Programmers are like bad criminals in cop movies. We just like to leave clues everywhere. Most of the time, we work much like writers, from the outside in. Develop an outline, stub out the parts which we might get to, and then fill in the core pieces, followed by the extremities. If you’re lucky you get a quick review and edit and then off to the press.
Often though, we leave in little todo messages like “@todo: Actually write this function” or “@todo: make sure you check for a security hole here”. Or unprofessional error messages like “oops, something didn’t work” or even worse “idiotic user doesn’t know how to read instructions and forgot to use lower case”. And sometimes, I’ve been guilty of leaving debug code in which is there for me to look at what is happening in the code, but should never be accessed by others.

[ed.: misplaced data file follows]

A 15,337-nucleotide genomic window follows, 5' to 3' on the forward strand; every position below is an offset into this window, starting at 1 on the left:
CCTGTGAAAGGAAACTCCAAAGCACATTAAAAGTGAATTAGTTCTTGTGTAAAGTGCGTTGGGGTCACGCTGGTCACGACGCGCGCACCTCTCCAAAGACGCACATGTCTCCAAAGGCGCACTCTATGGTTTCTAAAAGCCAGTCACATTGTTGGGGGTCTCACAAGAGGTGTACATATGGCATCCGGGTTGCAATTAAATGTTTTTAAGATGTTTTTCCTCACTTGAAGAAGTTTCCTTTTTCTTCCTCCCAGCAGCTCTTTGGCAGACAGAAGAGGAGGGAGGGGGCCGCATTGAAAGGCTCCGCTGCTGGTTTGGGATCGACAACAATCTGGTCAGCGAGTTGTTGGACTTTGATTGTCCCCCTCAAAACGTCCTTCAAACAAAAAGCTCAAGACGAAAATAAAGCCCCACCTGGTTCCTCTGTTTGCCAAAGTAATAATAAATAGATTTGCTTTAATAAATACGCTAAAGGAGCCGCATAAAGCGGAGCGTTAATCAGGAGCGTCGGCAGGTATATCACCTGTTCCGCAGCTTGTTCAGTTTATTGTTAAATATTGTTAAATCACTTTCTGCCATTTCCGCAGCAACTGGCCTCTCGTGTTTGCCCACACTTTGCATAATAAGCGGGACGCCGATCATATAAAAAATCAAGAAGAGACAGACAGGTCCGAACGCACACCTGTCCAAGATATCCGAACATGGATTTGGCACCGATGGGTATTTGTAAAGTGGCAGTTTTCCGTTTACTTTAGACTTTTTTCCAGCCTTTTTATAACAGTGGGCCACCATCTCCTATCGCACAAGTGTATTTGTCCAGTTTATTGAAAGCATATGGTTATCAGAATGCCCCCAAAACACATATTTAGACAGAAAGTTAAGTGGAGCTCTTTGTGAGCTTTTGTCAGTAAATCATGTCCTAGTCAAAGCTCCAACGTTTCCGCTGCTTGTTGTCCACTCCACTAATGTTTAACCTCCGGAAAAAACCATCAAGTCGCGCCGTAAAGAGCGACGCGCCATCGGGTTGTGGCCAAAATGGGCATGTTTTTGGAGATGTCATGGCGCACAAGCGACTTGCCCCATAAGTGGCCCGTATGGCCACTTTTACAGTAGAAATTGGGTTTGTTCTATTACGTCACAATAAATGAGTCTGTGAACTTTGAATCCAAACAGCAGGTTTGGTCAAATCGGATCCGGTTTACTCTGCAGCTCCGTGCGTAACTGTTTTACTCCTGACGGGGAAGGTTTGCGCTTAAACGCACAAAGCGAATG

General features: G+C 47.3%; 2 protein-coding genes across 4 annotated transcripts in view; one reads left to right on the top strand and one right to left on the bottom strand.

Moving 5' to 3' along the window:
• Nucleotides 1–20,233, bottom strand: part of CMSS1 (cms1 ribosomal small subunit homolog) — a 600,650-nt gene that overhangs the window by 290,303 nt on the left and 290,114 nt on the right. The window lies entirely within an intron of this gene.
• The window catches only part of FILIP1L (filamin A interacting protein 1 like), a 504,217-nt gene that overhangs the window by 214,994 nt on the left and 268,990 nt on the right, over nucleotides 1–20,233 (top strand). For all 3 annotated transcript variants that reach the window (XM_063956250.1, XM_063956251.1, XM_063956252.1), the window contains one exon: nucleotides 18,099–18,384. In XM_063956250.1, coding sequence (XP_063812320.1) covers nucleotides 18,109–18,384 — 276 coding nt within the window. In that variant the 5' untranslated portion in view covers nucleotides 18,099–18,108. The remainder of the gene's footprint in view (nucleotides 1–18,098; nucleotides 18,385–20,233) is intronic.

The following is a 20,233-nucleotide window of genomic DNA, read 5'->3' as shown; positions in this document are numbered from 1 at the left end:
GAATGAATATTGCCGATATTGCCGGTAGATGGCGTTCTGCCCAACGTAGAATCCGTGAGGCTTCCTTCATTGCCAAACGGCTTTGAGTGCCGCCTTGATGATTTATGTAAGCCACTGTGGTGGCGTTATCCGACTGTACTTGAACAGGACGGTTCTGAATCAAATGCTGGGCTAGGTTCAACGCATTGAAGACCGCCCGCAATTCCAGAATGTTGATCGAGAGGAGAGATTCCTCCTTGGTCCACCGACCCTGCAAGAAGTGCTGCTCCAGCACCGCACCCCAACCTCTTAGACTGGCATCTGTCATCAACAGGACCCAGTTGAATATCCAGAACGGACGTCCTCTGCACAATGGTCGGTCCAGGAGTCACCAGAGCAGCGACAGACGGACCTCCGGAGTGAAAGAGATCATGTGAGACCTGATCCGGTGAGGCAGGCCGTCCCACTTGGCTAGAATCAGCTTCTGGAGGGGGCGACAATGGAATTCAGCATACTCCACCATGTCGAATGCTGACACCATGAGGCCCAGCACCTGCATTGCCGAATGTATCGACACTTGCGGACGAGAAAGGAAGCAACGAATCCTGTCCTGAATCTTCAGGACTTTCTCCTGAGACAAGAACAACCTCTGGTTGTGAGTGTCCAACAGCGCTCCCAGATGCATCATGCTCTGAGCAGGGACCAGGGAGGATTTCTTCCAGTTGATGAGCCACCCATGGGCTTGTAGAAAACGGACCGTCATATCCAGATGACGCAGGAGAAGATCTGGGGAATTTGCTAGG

In my 13 years of reading other peoples’ code, I don’t think I’m alone here.
Ever seen “An unexpected error has occurred” or “Oops, shouldn’t have gotten here” in an application… yeah, the dev needed this.
An extension to your version control system of choice and/or your continious integration tool which checked code for various patterns and stopped commits from going in, or releases from going out based on those patterns. It would require a little learning, but I could train myself to write “NOCOMMIT: This is a fake error message” where required. And then adding in the debugging commands for different frameworks and languages wouldn’t be too hard.
Just a nice small utility to prevent those accidental screw ups which can be expensive mistakes later on.
If you’d use something like this +1 in the comments or twitter.
I will most likely not be coding this up, but if someone does, please post a link here as a comment.
Originally published at http://www.jacobsingh.name on November 25, 2011.